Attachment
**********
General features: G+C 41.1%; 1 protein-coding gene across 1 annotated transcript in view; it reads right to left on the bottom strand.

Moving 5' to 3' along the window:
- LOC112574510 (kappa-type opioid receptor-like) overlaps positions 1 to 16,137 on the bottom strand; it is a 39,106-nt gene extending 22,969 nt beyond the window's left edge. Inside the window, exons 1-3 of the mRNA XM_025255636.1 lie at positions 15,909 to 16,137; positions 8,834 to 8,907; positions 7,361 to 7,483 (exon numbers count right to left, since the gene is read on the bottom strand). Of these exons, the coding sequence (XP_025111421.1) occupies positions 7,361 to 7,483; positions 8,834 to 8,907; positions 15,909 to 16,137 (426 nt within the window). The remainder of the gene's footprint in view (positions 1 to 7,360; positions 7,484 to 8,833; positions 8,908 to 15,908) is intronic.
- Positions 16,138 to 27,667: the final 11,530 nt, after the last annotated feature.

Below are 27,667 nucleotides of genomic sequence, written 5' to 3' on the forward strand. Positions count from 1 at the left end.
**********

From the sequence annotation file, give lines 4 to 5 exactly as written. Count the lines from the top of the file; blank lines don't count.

- Positions 16,138 to 27,667: the final 11,530 nt, after the last annotated feature.

Below are 27,667 nucleotides of genomic sequence, written 5' to 3' on the forward strand. Positions count from 1 at the left end.